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Murphy v. Willmore

United States District Court, D. Utah

June 4, 2018

THOMAS WILLMORE et al., Defendants.


          Clark Waddoups United States District Judge

         Plaintiff, Anthony Charles Murphy, filed this pro se civil rights suit, see 42 U.S.C.S. § 1983 (2018), proceeding in forma pauperis. See 28 id. § 1915. The Complaint is now before the Court for screening. See Id. § 1915(e).

         Plaintiff names the following defendants: Judge Thomas Willmore, Utah First District Court; Spencer Walsh, “chief prosecutor”; Barbara Lochmar, “assistant district attorney”; Chief Travis Allen, Smithfield Police Department; and Officer Zitterkoft, SPD. He brings the following claims: Confrontation Clause violation; “compulsory”; jury venire issue; equal protection violation; due process violations; illegal search and seizure; ineffective assistance of counsel; and double jeopardy violation. He requests the following relief: dismissal of charges; bar against retrial; money damages; and fee reimbursement.


         A. Standard of Review

         This Court shall dismiss any claims in a complaint filed in forma pauperis if they are frivolous, malicious, fail to state a claim upon which relief may be granted, or seek monetary relief against an immune defendant. See Id. § 1915(e)(2)(B). "Dismissal of a pro se complaint for failure to state a claim is proper only where it is obvious that the plaintiff cannot prevail on the facts he has alleged and it would be futile to give him an opportunity to amend." Perkins v. Kan. Dep't of Corrs., 165 F.3d 803, 806 (10th Cir. 1999). When reviewing the sufficiency of a complaint the Court "presumes all of plaintiff's factual allegations are true and construes them in the light most favorable to the plaintiff." Hall v. Bellmon, 935 F.2d 1106, 1109 (10th Cir. 1991).

         Because Plaintiff is proceeding pro se the Court must construe his pleadings "liberally" and hold them "to a less stringent standard than formal pleadings drafted by lawyers." Id. at 1110. However, "[t]he broad reading of the plaintiff's complaint does not relieve [him] of the burden of alleging sufficient facts on which a recognized legal claim could be based." Id. While Plaintiff need not describe every fact in specific detail, "conclusory allegations without supporting factual averments are insufficient to state a claim on which relief can be based." Id.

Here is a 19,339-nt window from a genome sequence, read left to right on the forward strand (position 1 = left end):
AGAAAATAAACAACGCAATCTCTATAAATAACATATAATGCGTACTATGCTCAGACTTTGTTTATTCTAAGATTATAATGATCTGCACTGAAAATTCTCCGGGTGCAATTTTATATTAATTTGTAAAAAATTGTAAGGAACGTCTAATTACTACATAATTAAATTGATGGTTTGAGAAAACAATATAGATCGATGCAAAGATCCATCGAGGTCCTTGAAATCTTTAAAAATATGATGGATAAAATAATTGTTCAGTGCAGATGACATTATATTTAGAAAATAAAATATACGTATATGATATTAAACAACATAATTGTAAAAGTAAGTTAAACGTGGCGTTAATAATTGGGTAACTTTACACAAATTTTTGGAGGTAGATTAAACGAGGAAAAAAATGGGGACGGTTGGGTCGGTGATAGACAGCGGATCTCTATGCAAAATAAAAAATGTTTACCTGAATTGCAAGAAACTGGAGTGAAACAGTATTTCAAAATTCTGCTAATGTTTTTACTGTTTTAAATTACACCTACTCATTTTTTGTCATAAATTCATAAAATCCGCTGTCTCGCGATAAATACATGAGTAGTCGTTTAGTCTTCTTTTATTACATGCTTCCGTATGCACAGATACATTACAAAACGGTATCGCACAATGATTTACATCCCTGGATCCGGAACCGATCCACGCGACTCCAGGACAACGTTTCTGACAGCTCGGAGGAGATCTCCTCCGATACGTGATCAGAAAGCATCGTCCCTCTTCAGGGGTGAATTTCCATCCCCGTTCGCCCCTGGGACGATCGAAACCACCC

B. Judicial Immunity

         Plaintiff's Complaint alleges claims of unconstitutional criminal conviction. These are brought against the state-court judge presiding over his trial. It is well settled that judges "are absolutely immune from suit unless they act in 'clear absence of all jurisdiction, ' meaning that even erroneous or malicious acts are not proper bases for § 1983 claims." Segler v. Felfam Ltd. P'ship, No. 08-1466, 2009 U.S. App. LEXIS 10152, at *4 (10th Cir. May 11, 2009) (unpublished) (quoting Stump v. Sparkman, 435 U.S. 349, 356-57 (1978)). Regarding the claims here, this judge was acting in his judicial capacity in presiding over this case, so his actions are entitled to absolute immunity. See Doran v. Sanchez, No. 08-2042, 2008 U.S. App. LEXIS 17987, at *2 (10th Cir. Aug. 19, 2008) (unpublished).

         C. Prosecutorial Immunity

         The Complaint further alleges claims of unconstitutional behavior by prosecutors seeking his criminal conviction. These are brought against Defendants Walsh and Lochmar. Prosecutors acting within the scope of their duties enjoys absolute immunity from suit under § 1983. Imbler v. Pachtman, 424 U.S. 409, 424 (1976). The prosecutors' acts, as alleged by Plaintiff regard advocacy before the court. These defendants are therefore entitled to absolute prosecutorial immunity from this lawsuit.

         D. Heck

         Moreover, the Supreme Court said in Heck “that a § 1983 action that would impugn the validity of a plaintiff's underlying conviction cannot be maintained unless the conviction has been reversed on direct appeal or impaired by collateral proceedings." Nichols v. Baer, No. 08-4158, 2009 U.S. App. LEXIS 4302, at *4 (10th Cir. Mar. 5, 2009) (unpublished) (citing Heck v. Humphrey, 512 U.S. 477, 486-87 (1994)). Heck keeps litigants "from using a § 1983 action, with its more lenient pleading rules, to challenge their conviction or sentence without complying with the more stringent exhaustion requirements for habeas actions." Butler v. Compton, 482 F.3d 1277, 1279 (10th Cir. 2007) (citation omitted). Heck clarifies that "civil tort actions are not appropriate vehicles for challenging the validity of outstanding criminal judgments." 512 U.S. at 486.

         Plaintiff argues that Defendants violated his constitutional rights during state criminal proceedings. These arguments attack Plaintiff's underlying conviction. Heck requires that, when a plaintiff requests damages in a § 1983 suit, this Court must decide whether judgment in the plaintiff's favor would unavoidably imply that the conviction or sentence is invalid. Id. at 487. Here, it would. If this Court were to conclude that Plaintiff's ...

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